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Keyword: flood

The deadline is approaching for victims of the Memorial Day flooding to apply for relief for physical property damage.

 Applications for low-interest disaster loans from the U.S. Small Business Administration must be returned by September 24, 2018.

About SBA Assistance

The SBA made the loans available in response to a letter from Maryland Go. Larry Hogan requesting a disaster declaration by the SBA for portions of Maryland affected by the May 27 weather event.

The SBA's press release on these loans is available here.

Businesses and private nonprofit organizations may borrow up to $2 million through the SBA to repair or replace disaster damaged or destroyed real estate, machinery and equipment, inventory, and other business assets.

For small businesses, small agricultural cooperatives, small businesses engaged in aquaculture and most private nonprofit organizations, the SBA offers Economic Injury Disaster Loans to help meet working capital needs caused by the disaster.  Economic Injury Disaster Loan assistance is available regardless of whether the business suffered physical property damage.

Loans up to $200,000 are available to homeowners to repair or replace damaged or destroyed real estate.

Homeowners and renters are eligible for loans up to $40,000 to repair or replace damaged or destroyed personal property.

Applicants may be eligible for a loan amount increase up to 20 percent of their physical damages, as verified by the SBA for mitigation purposes.  Eligible mitigation improvements may include a safe room or storm shelter to help protect property and occupants from future damage caused by a similar disaster.

Interest rates are as low as 3.61 percent for businesses, 2.5 percent for nonprofit organizations, and 1.938 percent for homeowners and renters with terms up to 30 years.  Loan amount and terms are set by the SBA and are based on each applicant’s financial condition.

Deadlines

The deadline to return applications for physical property damage is September 24, 2018.

The deadline to return economic injury applications is April 25, 2019.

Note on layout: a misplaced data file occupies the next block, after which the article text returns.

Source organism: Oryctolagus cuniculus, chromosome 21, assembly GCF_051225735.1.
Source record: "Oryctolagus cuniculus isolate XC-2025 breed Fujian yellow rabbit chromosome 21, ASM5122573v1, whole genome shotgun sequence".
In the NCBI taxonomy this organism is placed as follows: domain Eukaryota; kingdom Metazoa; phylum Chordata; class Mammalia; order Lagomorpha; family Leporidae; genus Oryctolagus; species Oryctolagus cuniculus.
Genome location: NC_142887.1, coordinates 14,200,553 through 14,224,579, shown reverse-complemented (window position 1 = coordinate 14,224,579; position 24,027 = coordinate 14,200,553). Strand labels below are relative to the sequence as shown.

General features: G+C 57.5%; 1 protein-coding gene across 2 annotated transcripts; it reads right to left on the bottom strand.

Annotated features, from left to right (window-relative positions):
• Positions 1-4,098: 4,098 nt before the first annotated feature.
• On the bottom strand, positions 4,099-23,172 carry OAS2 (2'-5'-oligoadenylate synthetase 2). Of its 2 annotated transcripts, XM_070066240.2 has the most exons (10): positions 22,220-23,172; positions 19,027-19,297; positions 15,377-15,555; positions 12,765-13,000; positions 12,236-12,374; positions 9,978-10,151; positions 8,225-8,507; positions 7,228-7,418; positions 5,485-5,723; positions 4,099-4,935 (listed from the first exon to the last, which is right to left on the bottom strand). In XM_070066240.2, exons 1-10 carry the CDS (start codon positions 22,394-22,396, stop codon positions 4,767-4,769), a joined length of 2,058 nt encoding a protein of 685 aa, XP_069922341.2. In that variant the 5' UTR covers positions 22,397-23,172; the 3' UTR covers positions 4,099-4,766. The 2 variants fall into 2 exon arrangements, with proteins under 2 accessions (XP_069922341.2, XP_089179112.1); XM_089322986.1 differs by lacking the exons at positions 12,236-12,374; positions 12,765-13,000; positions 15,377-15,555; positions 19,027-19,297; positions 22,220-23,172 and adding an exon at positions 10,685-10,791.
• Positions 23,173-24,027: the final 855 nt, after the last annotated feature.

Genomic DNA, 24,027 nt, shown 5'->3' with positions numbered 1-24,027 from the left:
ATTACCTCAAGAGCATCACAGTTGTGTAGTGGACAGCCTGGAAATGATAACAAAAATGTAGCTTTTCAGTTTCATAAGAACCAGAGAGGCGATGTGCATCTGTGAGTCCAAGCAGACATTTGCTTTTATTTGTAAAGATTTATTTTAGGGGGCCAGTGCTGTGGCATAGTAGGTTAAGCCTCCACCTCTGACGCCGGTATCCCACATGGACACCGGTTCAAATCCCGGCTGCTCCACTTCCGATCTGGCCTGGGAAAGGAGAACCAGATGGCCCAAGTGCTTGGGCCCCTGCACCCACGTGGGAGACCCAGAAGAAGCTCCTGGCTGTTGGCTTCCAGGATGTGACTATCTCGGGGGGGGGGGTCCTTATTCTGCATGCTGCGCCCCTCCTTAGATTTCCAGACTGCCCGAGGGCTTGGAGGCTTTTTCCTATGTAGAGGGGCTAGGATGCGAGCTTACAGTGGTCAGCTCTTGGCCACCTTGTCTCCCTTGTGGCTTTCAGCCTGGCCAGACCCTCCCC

How to Apply

Applicants may apply online using the Electronic Loan Application (ELA) via SBA’s secure website at DisasterLoan.sba.gov.

Businesses and individuals may also obtain information and loan applications by calling the SBA’s Customer Service Center at 1-800-659-2955 (1-800-877-8339 for the deaf and hard-of-hearing), or by emailing disastercustomerservice@sba.gov.

Loan applications can be downloaded at sba.gov. Completed applications should be returned to the center or mailed to: U.S. Small Business Administration, Processing and Disbursement Center, 14925 Kingsport Road, Fort Worth, TX 76155.

Today, August 1, marks the 47th anniversary of the Baltimore County Fire Service 's most tragic day, when four firefighters and four civilians were swept to their deaths in a flash flood in eastern Baltimore County.

The fallen are Charles Hopwood, 42 and Douglas Mueller, 18, of the Cowenton Volunteer Fire Department [now the White Marsh Volunteer Fire Co.]; and Milton DeSombre, 49, and Warren Schaeffer, 23, of the Bowleys Quarters Volunteer Fire Department.

"Please take a moment today to remember their sacrifice," said Fire Chief Kyrle W. Preis III. "The passage of nearly five decades does not in any way lessen the magnitude of the heroism on display that day."

Two other Cowenton firefighters, Robert Carr and William Barton, survived but were injured. Robert Carr, who was swept away early in the incident, was rescued after clinging to a telephone pole for 3 1/2 hours.

The disaster culminated in the evening of August 1, 1971. All day, severe thunderstorms carrying torrential rain -- storms reminiscent of the ones the County has endured this year -- tore through the east side of the County. These storms caused widespread flooding and destruction. According to BCoFD's official report on the incident, career and volunteer fire crews, police and citizens all worked furiously to respond to calls for rescue and assistance -- many involving people trapped in vehicles.

Bean Creek at Philadelphia Road and Bush Street

By evening, Bean Creek, a tributary of the Big Gunpowder Falls and normally a small, quiet stream running under Philadelphia Road, "was a raging monster because of the heavy rains and it had overflowed its banks," according to the BCoFD report.